While a majority of the Japanese electorate very clearly wanted the LDP to continue to govern in Japan, that does not necessarily mean that the same majority wants Abe to lead his party and the country. In fact, recent opinion polls have shown that a majority of the Japanese electorate does not - not least due to alleged cronyism and Abe providing his friends with expensive favours. Earlier this year, Abe was accused of using his influence to help a close friend to secure approval to open a private university and was also accused of having donated money to an ultra-nationalist primary school in Osaka that was built on government land that was sold to a close friend of Mr. Abe at a fraction of its value. Of course, Abe at the time denied all of the accusations, which in turn led his critics and the political opposition to suspect that he decided to call snap elections in order to avoid further uncomfortable questioning in the parliament. To be sure, dissolving the parliament as Abe did is not uncontroversial either and most Japanese constitutional scholars outside Abe’s circle of trust agree that the Prime Minister does not have the authority to dissolve the parliament whenever he is confronted with personal scandals and plummeting personal approval rates. Indeed, more than a few Japanese constitutional scholars called the parliament’s dissolution unconstitutional. The Japanese public did not seem to appreciate the dissolution of the parliament either: In one recent Kyodo News poll, 67 percent of respondents found they the parliament’s dissolution objectionable.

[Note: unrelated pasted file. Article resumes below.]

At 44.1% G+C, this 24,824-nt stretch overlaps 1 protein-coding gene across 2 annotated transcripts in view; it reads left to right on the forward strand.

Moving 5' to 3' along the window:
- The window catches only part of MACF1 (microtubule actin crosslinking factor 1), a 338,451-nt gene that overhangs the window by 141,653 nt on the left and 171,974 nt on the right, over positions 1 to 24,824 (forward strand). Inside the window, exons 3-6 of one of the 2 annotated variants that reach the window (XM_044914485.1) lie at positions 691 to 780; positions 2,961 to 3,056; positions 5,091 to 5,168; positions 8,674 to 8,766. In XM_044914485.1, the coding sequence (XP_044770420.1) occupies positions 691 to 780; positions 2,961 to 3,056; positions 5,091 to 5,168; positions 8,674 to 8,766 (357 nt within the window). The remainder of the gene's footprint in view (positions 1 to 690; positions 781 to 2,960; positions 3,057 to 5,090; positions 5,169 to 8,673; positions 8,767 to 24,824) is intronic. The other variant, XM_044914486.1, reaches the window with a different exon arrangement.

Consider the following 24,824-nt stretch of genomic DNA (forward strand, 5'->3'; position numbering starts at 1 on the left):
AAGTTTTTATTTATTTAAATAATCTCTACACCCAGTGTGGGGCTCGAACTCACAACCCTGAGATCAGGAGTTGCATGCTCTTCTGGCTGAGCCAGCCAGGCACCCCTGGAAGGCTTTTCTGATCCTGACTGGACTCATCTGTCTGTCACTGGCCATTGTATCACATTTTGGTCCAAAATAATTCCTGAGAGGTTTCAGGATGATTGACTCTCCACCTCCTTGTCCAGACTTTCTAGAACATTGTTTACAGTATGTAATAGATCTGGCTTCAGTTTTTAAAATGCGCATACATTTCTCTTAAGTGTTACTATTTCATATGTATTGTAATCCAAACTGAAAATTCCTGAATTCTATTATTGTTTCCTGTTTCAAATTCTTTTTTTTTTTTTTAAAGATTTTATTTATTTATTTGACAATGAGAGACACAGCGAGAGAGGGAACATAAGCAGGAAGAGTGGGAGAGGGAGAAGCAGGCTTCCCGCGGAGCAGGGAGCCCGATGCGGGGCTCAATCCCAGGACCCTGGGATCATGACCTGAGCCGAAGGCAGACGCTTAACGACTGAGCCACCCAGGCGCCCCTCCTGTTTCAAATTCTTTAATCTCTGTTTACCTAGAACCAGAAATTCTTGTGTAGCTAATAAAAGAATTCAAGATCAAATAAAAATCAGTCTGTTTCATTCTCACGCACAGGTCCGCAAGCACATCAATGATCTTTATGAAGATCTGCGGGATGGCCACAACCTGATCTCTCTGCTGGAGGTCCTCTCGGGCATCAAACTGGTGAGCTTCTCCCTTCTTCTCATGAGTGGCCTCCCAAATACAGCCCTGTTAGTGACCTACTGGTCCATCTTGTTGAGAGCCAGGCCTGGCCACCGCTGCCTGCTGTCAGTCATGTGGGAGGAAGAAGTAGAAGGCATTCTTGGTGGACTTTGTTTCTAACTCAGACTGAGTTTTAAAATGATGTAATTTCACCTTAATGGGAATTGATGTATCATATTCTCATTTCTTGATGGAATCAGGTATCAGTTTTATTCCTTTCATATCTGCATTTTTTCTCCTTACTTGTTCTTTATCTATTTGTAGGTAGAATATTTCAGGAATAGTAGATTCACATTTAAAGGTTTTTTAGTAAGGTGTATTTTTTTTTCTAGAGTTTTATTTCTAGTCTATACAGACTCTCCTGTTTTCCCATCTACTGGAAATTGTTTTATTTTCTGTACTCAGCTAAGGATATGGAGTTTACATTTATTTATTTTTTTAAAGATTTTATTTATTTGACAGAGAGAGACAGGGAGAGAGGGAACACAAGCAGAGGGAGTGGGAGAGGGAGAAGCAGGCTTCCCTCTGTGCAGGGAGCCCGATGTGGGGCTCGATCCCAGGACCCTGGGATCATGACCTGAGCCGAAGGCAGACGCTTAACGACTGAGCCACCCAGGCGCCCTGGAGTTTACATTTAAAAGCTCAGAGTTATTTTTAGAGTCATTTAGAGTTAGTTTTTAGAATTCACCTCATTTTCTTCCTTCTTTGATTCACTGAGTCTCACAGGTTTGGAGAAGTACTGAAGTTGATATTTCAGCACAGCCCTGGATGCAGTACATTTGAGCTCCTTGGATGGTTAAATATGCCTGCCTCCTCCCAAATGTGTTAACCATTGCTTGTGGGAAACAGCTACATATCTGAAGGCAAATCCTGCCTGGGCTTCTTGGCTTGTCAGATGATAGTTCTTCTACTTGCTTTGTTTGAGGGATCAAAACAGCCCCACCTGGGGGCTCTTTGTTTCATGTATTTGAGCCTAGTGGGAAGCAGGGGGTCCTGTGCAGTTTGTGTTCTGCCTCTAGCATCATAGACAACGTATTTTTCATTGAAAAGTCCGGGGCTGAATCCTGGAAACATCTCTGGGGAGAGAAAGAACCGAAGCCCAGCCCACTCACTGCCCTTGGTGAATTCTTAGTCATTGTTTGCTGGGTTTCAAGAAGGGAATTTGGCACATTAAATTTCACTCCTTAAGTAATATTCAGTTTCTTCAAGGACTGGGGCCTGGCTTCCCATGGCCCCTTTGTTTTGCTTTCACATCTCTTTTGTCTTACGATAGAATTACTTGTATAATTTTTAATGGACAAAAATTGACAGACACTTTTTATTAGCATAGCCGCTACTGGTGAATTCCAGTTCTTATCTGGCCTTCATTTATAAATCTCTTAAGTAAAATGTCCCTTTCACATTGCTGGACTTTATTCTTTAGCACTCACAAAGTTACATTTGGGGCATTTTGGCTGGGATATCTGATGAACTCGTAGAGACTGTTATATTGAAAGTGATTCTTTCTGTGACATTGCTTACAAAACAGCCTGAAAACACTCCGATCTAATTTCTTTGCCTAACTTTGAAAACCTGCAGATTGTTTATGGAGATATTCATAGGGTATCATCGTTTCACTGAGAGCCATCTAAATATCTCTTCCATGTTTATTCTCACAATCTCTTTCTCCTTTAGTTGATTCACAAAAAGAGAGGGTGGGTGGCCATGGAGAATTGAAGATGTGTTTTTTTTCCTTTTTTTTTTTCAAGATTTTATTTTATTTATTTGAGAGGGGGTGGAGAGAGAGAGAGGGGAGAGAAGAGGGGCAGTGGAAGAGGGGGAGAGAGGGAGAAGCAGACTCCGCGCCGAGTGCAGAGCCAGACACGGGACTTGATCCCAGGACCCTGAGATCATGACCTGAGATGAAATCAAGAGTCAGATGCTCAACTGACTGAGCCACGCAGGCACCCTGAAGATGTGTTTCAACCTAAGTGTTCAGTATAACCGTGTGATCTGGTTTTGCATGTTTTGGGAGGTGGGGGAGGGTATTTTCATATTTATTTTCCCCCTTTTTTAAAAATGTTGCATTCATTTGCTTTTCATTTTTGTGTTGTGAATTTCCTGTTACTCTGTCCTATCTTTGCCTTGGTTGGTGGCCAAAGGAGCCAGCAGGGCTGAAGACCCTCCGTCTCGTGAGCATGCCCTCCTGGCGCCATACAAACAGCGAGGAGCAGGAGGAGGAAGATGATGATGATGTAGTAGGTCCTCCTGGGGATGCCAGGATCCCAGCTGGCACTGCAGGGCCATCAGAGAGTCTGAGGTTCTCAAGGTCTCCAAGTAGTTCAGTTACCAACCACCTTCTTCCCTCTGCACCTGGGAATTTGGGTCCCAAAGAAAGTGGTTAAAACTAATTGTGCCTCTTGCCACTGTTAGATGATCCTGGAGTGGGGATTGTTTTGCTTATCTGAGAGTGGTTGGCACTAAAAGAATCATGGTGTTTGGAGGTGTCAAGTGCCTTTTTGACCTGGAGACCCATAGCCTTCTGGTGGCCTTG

Prime Minister Abe is now advised to focus on what really matters to the Japanese electorate, which put him and the LDP back in office: structural and economic reforms as promised by Abe when he took power in 2012, sustainable policies dealing with Japan’s very rapidly ageing society and other bread-and-butter issues on the minds of ordinary Japanese people.
Axel Berkofsky, ISPI and Pavia University